Matthew: We also did something totally new and read Ernest Cline’s Armada. Although technically the title as it displays on Amazon is “Armada: A novel by the author of Ready Player One”, which just says so, so much.
Ready Player One was a sci-fi novel about a future where everyone lives in virtual reality all the time and the white male teenager who can save them all, but it’s actually just a shitty vehicle for 80s pop culture references. Tons of people loved it. Then Ernest Cline wrote Armada, which was a sci-fi novel about a fake alien invasion and the white male teenager who can save them all, but it’s actually just a shitty vehicle for 80s pop culture references. People kinda figured out what was up by this point. I don’t think many people like it.
Ariel: The funniest thing about this is that earlier today I unsarcastically told someone on Twitter that Matthew loved Ready Player One but not Armada. I AM A FOOL.
Matthew: Lol I’m still totally mad about that
Ariel: Years from now someone will screenshot that tweet, because the internet never forgets, and you’ll be shamed for all eternity.
Armada was so dull, but I’m also really happy we wrote about it because we had a great time taking the piss out of how obvious it was that Zack’s father wasn’t dead like we all thought, but we also had a feeling he would die A HERO five minutes after Zack met him.
Also he had time to get Zack’s mom pregnant again before he actually died. What a gent.
Matthew: We also spent basically the entire time talking about how obvious it was that the whole thing was leading up to a real dumb plot twist. And basically zero time talking about the cool spaceship fights and funny funny jokes, because, uhhhhhh, they were bad.
Ariel: Oh that twist. Where every five minutes Zack would realize something was amiss but then lash out at anyone else who mentioned things were amiss.
Matthew: I know this is always tough competition, but Armada might have had the most irritating cast of characters we read this year. But I think we’re going to reserve that debate for later this week…
Calendar Girl (January, February, March):
Matthew: We also started reading the Calendar Girl series, the basic premise of which I am actually having more trouble explaining to people than anything we’ve ever read for this blog.
A young woman’s dad ends up beaten up and in a coma when he can’t pay his gambling debts to a loan shark. So, naturally, the series is an erotic romance about his daughter.
Who has to work as a call girl to pay his debt. For some reason.
Ariel: BUT ALSO the guy who is responsible for this beating is Mia’s horrible ex-boyfriend. The thrills continue!
Matthew: Except he didn’t even show up until book 3. Yes, the stakes feel super super high.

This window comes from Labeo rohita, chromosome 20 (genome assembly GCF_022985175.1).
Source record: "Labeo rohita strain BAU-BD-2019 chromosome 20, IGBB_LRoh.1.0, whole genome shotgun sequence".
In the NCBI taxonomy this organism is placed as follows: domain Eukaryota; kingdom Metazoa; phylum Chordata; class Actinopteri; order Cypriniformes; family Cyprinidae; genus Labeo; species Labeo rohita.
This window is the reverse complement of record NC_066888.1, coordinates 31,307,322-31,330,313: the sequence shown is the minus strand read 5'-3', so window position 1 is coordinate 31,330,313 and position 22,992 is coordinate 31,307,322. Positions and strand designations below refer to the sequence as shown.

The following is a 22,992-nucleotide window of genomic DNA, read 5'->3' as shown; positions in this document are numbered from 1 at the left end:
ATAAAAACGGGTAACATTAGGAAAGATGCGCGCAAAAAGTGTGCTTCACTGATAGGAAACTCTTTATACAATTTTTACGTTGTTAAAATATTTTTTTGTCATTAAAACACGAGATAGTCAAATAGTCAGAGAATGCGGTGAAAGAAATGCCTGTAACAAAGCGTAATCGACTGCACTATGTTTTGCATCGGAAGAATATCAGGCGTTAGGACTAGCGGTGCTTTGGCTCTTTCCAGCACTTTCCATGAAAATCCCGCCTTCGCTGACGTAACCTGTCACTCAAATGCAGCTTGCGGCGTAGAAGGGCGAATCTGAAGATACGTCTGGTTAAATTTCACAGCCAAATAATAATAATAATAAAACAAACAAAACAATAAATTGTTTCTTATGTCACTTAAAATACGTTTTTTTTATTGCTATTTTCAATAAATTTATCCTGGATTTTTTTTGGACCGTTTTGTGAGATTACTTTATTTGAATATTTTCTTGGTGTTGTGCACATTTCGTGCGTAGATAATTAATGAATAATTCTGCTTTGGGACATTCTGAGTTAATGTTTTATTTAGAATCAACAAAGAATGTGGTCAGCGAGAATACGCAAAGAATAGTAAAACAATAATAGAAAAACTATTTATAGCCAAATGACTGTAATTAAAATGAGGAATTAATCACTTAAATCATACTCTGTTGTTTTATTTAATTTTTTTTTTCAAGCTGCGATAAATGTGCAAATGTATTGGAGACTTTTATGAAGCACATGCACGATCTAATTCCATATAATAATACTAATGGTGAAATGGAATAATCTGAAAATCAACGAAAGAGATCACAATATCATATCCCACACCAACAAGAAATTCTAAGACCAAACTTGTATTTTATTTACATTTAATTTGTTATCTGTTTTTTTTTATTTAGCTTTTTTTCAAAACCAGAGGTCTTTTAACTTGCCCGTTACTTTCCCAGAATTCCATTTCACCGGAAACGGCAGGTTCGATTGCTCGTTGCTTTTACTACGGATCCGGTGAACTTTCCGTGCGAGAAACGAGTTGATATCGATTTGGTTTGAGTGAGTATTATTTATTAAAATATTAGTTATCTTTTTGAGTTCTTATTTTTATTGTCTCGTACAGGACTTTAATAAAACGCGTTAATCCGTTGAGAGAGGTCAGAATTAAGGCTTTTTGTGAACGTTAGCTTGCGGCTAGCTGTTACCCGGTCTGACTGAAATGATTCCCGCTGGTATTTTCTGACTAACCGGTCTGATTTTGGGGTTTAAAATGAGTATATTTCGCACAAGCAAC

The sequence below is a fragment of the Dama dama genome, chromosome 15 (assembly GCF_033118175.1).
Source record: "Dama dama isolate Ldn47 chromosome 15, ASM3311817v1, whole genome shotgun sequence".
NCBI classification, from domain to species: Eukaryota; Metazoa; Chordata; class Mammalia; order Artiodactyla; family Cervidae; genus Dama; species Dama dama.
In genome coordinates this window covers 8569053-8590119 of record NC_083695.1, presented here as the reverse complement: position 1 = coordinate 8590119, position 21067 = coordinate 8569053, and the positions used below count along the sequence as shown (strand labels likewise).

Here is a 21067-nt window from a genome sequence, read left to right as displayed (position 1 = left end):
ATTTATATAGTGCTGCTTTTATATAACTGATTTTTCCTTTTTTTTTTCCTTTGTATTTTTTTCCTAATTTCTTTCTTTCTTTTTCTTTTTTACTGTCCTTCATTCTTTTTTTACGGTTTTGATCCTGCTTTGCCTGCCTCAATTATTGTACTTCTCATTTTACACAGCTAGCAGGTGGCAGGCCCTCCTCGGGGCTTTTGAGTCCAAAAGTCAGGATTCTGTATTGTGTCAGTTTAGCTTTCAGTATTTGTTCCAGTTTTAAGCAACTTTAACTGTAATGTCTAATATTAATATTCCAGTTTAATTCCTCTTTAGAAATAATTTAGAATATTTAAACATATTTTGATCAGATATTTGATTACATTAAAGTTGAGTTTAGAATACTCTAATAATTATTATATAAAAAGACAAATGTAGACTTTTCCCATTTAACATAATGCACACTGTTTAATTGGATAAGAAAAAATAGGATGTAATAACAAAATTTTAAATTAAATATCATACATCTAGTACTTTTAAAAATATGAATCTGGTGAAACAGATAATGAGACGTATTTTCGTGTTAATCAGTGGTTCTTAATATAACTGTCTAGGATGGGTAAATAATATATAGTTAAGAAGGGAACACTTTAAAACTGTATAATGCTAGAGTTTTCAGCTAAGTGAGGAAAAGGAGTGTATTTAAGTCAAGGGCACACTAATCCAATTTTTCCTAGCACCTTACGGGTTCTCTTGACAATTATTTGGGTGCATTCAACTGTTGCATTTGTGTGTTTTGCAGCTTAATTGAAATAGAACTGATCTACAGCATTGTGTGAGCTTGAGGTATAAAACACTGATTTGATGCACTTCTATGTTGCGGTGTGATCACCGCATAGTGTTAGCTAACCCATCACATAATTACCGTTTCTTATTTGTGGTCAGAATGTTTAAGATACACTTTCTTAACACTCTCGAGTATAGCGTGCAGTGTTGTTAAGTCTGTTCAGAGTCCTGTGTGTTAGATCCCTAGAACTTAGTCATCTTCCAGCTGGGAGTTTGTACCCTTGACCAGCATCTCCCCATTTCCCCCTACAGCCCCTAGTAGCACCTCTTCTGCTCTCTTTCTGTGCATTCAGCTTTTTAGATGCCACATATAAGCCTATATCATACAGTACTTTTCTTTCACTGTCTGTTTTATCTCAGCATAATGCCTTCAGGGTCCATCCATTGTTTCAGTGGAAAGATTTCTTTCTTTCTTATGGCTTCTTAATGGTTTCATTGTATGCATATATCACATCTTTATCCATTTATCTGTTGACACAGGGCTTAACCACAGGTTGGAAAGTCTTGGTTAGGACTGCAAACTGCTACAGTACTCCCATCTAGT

Book 1 she met a guy who’s thus far the only contender for a serious romantic prospect. Book 2 she banged a self-obsessed dude but they were chill and not dramatic about it. Book 3 finally played with the formula a bit and she was a closeted gay celebrity’s beard.
Totally not joking: desperately hoping the rest of the series is more book 3s than book 2s or this is gonna get so boring.
Hunted (House of Night):
Matthew: Speaking of boring, can we even pretend there’s anything to summarize in the fifth House of Night book?
Ariel: “They are in the tunnels. Zoey can’t decide if she wants to be with Heath or Erik. Kramisha writes prophetic haikus about Kalona. Aphrodite drinks.”
Matthew: Most notably, we are halfway through the book and JACK SHIT has happened concerning the major plot twist from the end of the previous book.
It’s like if after the Voldemort’s surprise return at the end of the fourth Harry Potter book, if the first HALF of the fifth Harry Potter book was just at the Dursely’s house. That’s the level of plot-not-moving in Hunted.
Hahaha can you imagine if that was the first draft of Order of the Phoenix. I mean that book did have some long stretches of boring in it, but not like this.
Goosebumps: One Day at HorrorLand:
Ariel: Also, we can’t forget that we read Goosebumps: One Day at HorrorLand, which was brilliant. The HorrorLand Horrors were the most perplexing antagonists of all time. They never DID anything! And the signs were always quite helpful when you really got down to it.
Matthew: I did forget! Even though the annual Goosebumps read for Halloween is our oldest tradition! Whoops.
It’s definitely part of the joke that Goosebumps were so terrifying when you were a kid and they’re hilariously not-scary now, but did HorrorLand seem especially not scary to you? I feel like I’ve been on actual real-world theme park rides that were scarier than the junk in this book. I mean, Doom Slide? DOOM SLIDE?
Hahaha you’re right! And the fakeouts got increasingly irritating and ridiculous. Although, I feel like it was slightly more scary than last year’s Chicken Chicken. Just the concept of being trapped anywhere is scarier than, ‘Omg we bumped into a witch, were rude, and she turned me into a chicken!’
Matthew: I dunno, the turning-into-a-chicken one is ridiculous, but still not really something I’d be fine about happening to me? I’d much rather get stuck riding largely boring amusement park rides for a while than the existential horror of turning into a chicken.
Ariel: For me it’s about the solution. With HorrorLand, if done correctly, no one knows where these people are and no one is coming to save them. With Chicken Chicken they always knew that they just had to basically apologize to the witch and she’d be like FINE.
You know what, though? This is a really good bonus post idea. Discussing and ranking Goosebumps stories based on their actual scare potential.
Matthew: Hahahaha I completely agree.
Whew, 2016 was a busy year! What bad books did you guys read in addition to these? And what books are you hoping we’ll do in 2017?